Is it any good?


LADY AND THE TRAMP takes the classic romantic story of two individuals from different sides of the tracks and turns it into a delightful musical kids' tale that all ages can enjoy. With memorable songs and sweet characters, this animated story taps into issues that will resonate with kids (like being neglected after a new baby arrives) and classic tropes (like love across class lines).

Best of all, with no uber-villian, younger kids will still get the thrill of conflict and resolution without getting too scared to enjoy the movie.

Families can talk about...

  • Families can talk about the differences between Lady and Tramp. What are the benefits of their different lifestyles? What do they learn from each other?

  • What happened to Lady after the baby was born? Kids: How would you feel if a new baby took away your parents' attention? How could the parents have handled things differently?

  • Talk about the era this movie is set in. Can you spot any old-fashioned images? How do men and women act in the movie that's different from today?

Movie details

Theatrical release date:June 22, 1955
DVD release date:February 28, 2006
Cast:Barbara Luddy, Larry Roberts, Peggy Lee
Directors:Clyde Geronimi, Hamilton Luske, Wilfred Jackson
Studio:Walt Disney Pictures
Genre:Family and Kids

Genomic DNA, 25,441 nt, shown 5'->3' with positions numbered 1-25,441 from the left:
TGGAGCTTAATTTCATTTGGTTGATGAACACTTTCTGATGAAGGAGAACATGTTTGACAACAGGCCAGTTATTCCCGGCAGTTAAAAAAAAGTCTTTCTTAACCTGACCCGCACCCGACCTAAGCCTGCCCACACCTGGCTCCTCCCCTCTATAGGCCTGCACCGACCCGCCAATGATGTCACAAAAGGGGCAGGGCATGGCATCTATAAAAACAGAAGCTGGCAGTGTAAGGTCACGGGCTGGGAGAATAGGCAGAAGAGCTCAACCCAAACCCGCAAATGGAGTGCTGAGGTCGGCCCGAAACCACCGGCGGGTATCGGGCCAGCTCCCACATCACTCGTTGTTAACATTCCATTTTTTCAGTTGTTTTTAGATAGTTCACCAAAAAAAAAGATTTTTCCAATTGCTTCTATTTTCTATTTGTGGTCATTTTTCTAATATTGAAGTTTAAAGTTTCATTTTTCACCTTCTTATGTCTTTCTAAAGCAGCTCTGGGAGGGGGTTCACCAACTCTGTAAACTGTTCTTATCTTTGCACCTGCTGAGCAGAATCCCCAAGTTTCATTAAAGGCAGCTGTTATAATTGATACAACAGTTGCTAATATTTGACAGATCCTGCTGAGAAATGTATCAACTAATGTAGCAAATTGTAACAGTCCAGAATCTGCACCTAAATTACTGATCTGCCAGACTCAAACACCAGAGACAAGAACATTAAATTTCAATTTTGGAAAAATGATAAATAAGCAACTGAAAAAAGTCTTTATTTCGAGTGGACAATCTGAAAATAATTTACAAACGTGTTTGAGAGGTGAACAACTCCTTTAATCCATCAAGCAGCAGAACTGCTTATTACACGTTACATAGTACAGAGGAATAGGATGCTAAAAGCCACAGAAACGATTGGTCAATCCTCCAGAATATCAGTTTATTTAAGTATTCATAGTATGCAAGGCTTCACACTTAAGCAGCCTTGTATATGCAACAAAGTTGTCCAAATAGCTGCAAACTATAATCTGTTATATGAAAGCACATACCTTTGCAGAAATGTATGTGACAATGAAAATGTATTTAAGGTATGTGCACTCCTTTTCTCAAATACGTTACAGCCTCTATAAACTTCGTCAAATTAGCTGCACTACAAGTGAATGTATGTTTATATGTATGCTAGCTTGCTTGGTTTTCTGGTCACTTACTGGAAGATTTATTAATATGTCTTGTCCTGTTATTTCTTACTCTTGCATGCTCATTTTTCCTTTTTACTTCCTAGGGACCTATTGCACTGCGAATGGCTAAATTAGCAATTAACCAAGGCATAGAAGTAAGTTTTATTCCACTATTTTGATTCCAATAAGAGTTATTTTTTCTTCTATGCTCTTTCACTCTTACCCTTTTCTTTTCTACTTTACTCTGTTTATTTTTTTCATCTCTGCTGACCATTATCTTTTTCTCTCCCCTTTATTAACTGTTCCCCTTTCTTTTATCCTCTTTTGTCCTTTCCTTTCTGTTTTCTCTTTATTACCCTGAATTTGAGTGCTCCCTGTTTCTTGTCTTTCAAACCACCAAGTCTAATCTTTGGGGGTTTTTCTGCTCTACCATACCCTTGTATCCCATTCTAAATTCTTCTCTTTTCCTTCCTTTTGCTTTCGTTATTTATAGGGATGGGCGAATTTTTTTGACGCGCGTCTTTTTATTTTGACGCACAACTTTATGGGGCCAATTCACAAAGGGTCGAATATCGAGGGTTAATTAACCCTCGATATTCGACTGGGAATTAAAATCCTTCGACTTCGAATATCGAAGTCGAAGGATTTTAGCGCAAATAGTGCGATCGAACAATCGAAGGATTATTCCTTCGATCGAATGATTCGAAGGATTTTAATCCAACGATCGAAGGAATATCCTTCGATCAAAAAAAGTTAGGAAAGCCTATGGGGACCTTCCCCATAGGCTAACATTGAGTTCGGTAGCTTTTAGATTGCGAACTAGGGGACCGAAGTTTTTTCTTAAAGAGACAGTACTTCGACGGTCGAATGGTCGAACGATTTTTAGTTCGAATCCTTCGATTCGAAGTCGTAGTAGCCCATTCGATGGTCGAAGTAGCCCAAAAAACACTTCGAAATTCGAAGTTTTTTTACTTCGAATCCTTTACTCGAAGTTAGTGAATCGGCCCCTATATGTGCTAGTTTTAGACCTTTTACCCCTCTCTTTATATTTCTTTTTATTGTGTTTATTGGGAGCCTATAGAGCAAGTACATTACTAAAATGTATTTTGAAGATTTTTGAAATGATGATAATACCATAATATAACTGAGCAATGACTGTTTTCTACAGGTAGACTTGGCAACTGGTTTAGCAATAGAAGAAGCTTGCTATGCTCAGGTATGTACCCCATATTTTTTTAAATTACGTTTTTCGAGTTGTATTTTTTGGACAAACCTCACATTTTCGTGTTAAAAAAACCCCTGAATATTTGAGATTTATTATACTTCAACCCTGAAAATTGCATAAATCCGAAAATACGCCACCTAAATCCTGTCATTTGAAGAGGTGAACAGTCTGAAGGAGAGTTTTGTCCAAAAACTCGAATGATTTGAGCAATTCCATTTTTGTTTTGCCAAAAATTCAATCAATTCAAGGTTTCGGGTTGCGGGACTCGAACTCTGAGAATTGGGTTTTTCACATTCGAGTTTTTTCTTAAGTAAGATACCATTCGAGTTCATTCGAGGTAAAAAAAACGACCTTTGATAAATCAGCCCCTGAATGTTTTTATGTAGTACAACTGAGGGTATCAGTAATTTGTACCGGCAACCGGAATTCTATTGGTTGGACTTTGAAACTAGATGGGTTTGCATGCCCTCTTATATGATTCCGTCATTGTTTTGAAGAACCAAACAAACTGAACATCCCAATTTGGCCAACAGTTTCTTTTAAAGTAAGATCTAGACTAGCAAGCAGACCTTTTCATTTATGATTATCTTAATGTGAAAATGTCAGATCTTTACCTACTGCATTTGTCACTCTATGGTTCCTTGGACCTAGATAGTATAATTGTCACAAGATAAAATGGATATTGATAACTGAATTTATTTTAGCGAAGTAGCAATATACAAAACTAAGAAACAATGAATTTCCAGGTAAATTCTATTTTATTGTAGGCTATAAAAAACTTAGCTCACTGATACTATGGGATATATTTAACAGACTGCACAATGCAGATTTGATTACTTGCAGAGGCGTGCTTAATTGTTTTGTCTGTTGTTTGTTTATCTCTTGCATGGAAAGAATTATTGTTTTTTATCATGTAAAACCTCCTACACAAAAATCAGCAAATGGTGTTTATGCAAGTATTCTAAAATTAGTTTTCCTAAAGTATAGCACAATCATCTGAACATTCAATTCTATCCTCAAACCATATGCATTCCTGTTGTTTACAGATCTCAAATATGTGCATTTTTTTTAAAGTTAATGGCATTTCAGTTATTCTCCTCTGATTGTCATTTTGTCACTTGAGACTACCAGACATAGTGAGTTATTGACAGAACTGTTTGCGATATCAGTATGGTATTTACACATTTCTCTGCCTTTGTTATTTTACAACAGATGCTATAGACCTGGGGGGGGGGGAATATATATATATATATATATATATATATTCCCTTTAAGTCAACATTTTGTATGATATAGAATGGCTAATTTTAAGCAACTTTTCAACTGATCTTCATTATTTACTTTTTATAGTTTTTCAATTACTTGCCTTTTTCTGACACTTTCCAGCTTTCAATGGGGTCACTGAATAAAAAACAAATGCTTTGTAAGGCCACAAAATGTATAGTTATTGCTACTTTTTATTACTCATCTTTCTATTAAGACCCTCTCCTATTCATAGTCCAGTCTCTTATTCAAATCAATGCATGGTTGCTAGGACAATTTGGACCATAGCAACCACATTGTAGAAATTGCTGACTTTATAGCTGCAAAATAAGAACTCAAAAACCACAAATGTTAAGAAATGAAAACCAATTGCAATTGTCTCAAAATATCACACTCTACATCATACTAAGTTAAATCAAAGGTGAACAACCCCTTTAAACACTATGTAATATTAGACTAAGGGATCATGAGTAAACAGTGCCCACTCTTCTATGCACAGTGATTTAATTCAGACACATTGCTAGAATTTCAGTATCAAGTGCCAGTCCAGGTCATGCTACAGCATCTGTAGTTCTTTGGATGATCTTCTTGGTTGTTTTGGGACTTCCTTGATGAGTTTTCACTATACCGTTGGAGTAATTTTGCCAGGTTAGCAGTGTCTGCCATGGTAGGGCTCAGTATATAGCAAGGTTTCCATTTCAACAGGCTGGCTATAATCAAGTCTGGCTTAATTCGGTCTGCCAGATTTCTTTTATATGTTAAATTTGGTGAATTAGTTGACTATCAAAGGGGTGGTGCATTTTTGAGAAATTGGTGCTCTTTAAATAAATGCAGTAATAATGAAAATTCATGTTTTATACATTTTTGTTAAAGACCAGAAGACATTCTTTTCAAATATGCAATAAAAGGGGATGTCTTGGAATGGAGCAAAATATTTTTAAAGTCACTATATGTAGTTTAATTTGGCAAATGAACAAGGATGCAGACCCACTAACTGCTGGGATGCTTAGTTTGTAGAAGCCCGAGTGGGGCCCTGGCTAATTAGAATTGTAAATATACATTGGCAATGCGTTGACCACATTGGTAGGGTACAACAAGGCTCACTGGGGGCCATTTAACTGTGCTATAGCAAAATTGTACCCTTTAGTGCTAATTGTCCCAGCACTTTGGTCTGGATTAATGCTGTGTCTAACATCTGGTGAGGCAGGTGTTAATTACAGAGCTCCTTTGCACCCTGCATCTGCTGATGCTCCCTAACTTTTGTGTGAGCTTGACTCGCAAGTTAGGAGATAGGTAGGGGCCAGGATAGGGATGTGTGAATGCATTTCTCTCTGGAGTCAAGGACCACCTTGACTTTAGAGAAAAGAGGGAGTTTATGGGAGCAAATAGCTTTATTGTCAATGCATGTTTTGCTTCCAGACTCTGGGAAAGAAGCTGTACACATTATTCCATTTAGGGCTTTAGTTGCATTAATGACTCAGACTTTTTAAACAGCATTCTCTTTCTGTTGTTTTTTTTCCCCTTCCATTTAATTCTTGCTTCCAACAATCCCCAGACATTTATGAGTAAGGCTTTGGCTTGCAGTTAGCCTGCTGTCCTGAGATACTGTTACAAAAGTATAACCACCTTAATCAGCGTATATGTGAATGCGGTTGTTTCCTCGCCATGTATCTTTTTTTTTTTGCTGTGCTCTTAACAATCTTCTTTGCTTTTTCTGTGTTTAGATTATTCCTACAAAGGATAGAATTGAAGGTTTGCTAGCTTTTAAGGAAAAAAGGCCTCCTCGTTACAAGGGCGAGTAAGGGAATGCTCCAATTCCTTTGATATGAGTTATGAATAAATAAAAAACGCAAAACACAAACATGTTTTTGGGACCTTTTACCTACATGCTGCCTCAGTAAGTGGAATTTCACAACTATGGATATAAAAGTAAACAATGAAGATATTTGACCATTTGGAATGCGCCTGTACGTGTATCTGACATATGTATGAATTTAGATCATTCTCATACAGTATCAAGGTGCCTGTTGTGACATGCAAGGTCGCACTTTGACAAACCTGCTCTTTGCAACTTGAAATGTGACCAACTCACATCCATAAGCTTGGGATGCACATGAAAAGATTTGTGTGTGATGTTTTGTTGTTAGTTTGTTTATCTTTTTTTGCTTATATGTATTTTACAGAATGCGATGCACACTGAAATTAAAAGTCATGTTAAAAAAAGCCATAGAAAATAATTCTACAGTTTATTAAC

Topics:Music and sing-along
Run time:76 minutes
MPAA rating:G

This review of Lady and the Tramp was written by

About our rating system

  • ON: Content is age-appropriate for kids this age.
  • PAUSE: Know your child; some content may not be right for some kids.
  • OFF: Not age-appropriate for kids this age.
  • NOT FOR KIDS: Not appropriate for kids of any age.

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Our star rating assesses the media's overall quality.

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Learning ratings

  • Best: Really engaging, great learning approach.
  • Very Good: Engaging, good learning approach.
  • Good: Pretty engaging, good learning approach.
  • Fair: Somewhat engaging, okay learning approach.
  • Not for Learning: Not recommended for learning.
  • Not for Kids: Not age-appropriate for kids; not recommended for learning.

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Adult Written bySonia Montejano April 9, 2008
AGENot rated for age


wow. make your kids see this
Adult Written byAshnak April 9, 2008
Adult Written bysarah_from_yale April 9, 2008
AGENot rated for age


This movie is one of my favorite kids movies of all time. Although there aren't as many memorable songs as there are in later Disney Movies, "We Are Siamese If You Please" is a great one. Lady's loyalty to her family is very moving, as are the lengths to which the friends help each other throughout the film. Tramp's good deeds prove that it's what's on the inside that counts. Overall this movie is a real winner.